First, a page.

According to Harvard Curling Club President Kris B. King ’24, it’s tradition to bump fists with the opposing team and exchange an enthusiastic “good curling!” before the start of every match. Just as integral to the athletic component of the sport, King says, is the camaraderie, commonly referred to as the “spirit of curling.” This spirit pervaded the wood-paneled walls of Broomstones Curling Club in Wayland, Mass., last Sunday, where Harvard Curling hosted its last Learn-to-Curl event of the year after wrapping up a successful season.
Two years ago, facing pandemic cancellations and a host of graduating seniors, the future of the Curling Club looked grim. 2020 saw many curling clubs shut down, and the president of Harvard Curling at the time told King that their goal was just “to keep the club alive.” Under King’s leadership, however, the club has not only survived the pandemic but emerged from it stronger. A few weeks ago, at the first College Curling National Championship since 2019, the team finished fourth — a program record.
Curious to learn the secret behind the Curling Club’s national success, the two of us decided to head to Broomstones — located on the aptly named Curling Lane — with a smattering of Harvard students from across the College and the graduate schools whose reasons for attending ranged from devoted fandom to passing interest. Tali Wong ’25, for instance, made the decision to come out with some members of the Canadian Club after changing the channel to Olympic curling at a Super Bowl watch party.
After putting on bright orange rubber shoe coverings called “grippers,” which keep rookies from slipping on the ice, we split into small groups and head out onto a large rink to practice the basics. First we lunge out onto the ice, using our body weight to push the smooth, 40-pound stones down the rink — a move called the “delivery.” Next, armed with small brooms, we learn to frantically sweep the ice in front of the sliding stones, activating muscles we didn’t know we had.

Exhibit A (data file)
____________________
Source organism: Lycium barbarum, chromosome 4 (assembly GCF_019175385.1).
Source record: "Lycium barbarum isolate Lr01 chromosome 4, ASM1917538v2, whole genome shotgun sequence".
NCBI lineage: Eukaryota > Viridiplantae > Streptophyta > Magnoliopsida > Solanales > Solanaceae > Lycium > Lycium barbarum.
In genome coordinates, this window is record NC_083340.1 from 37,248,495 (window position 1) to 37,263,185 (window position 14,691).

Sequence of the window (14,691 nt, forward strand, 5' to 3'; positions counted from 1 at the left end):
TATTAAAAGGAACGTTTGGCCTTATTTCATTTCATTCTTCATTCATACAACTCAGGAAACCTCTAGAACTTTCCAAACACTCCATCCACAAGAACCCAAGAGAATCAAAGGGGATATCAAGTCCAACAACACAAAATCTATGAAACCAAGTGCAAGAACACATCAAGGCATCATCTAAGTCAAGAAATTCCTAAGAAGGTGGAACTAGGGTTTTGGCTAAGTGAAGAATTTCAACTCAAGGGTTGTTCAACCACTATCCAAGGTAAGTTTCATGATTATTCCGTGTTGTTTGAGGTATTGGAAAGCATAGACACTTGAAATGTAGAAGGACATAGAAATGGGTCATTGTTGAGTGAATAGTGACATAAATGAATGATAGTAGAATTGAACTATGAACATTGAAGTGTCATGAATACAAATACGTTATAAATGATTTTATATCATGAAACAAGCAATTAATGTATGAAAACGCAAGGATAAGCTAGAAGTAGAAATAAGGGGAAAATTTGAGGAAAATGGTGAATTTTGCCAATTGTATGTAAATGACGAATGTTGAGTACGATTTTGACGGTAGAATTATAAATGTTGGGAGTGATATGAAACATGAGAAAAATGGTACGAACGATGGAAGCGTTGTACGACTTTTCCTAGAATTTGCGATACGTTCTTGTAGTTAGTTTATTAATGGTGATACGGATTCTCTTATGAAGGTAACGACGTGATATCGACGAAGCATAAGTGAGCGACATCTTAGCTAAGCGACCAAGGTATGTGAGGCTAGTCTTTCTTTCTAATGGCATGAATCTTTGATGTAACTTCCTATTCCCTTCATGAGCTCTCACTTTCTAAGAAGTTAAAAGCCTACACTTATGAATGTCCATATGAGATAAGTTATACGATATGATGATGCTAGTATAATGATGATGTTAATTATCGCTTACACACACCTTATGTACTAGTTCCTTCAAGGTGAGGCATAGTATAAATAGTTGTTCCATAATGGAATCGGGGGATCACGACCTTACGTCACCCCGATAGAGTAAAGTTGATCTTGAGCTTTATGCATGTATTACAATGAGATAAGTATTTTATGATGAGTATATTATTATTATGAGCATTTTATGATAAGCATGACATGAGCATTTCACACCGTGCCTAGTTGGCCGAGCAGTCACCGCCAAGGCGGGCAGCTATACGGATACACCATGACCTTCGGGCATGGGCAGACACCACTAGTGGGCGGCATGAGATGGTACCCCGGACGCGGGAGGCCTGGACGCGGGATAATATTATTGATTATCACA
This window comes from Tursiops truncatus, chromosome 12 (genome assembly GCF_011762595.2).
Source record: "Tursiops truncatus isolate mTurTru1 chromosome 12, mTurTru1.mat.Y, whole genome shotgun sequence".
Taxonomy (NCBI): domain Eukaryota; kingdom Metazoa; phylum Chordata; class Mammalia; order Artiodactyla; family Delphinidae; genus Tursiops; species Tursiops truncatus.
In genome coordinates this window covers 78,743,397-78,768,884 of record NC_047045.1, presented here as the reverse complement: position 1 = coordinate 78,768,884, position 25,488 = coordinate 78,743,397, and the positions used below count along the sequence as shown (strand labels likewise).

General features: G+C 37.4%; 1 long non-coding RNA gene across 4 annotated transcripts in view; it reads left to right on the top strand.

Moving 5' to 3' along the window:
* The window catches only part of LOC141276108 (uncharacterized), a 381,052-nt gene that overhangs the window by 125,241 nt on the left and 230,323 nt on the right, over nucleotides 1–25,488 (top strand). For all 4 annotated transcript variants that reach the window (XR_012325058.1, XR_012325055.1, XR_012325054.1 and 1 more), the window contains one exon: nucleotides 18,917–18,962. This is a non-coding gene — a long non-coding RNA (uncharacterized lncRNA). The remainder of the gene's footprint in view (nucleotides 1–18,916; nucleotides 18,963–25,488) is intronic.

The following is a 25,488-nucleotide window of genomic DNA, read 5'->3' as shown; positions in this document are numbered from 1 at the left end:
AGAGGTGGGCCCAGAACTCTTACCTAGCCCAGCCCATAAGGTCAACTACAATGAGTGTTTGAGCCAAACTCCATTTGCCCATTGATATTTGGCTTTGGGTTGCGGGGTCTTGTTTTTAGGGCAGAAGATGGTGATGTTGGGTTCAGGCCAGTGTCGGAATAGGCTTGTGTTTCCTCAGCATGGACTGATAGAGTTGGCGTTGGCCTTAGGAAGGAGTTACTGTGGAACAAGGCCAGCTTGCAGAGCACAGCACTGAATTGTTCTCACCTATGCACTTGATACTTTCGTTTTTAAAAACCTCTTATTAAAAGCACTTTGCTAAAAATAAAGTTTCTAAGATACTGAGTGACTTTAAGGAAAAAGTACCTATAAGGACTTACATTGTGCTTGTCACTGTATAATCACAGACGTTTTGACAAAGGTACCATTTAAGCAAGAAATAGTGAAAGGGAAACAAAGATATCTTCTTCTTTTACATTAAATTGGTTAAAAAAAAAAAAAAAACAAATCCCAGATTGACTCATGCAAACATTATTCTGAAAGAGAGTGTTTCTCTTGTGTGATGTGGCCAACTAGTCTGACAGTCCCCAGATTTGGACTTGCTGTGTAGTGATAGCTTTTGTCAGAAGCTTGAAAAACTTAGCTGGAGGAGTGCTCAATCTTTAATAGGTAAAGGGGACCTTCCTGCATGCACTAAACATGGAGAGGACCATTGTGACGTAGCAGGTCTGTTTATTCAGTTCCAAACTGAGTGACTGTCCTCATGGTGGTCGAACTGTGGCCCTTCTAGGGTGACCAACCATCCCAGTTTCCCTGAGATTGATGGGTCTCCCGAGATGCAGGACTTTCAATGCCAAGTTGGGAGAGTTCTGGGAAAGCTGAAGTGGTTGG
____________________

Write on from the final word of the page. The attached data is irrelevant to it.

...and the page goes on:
Soon the room is filled with the low rumbling of deliveries and the over-the-top cries of veteran curlers directing our sweeping: “Yes! Hardline… yes, WHOA,” at which point we lift our brooms. The absurdity of the activity is matched only by the team’s genuine passion for teaching us how to play.
Finally, we’re ready to face off. Within our groups, we choose roles — lead, second, vice, and skip — and assume our spots on the ice, preparing for the first launch.
Now comes the strategy. Curling, we learn, is a lot like bowling, except more complicated, played in teams, and on ice. Suddenly the aiming, delivering, and sweeping become part of an intricate calculus for how to disrupt the other team’s maneuvers and move our stones to the bullseye at the other end of the ice. The jovial atmosphere simmers into a focused hush.
Still, despite the competition inherent to the sport, veteran curlers say it always remains friendly. “There’s such a culture of being honest and nice to the people you curl against,” says Matt Pick, a third-year at Harvard Law School. Fraternizing with the enemy is the norm in curling, and Pick has always relished it.
Originally from Edmonton in Alberta, Canada, Pick curled throughout middle and high school and joined Harvard Curling last year. His experience isn’t very common; many other team members, including the president, didn’t start curling until college. The team’s openness, King says, distinguishes it from Harvard’s other varsity and club sports.
“I don’t think a lot of sports can say that they compete at a national level and you can walk on with absolutely no experience,” King says.
King also touts the club’s commitment to inclusion. The team boasts a no-questions-asked financial aid policy, provides equipment for its members, and does not divide its members based on gender.
“I’m queer and trans and autistic,” they say. “And it’s really important to me that folks who don’t fit into societal or curling norms can still play. Historically, especially at Harvard, curling has been a very queer-friendly sport.”
In the spirit of curling, we head into the Broomstone lounge after our matches for one final tradition: “broomstacking,” where opposing teams come together at a table and share drinks. In our version, we eat cake.
At this point, King takes a moment to toast the team’s triumph at nationals and recognize the graduating team members. A graduating player hands the nationals team homemade wooden medals. King gives send-off speeches so warm they leave us teary-eyed. Learn-to-Curl comes to a bittersweet close.
But luckily, all it takes is one session to be eligible to compete with the team — so maybe you’ll find us out on the rink at Harvard Curling’s next match on Friday, testing our new skills against MIT.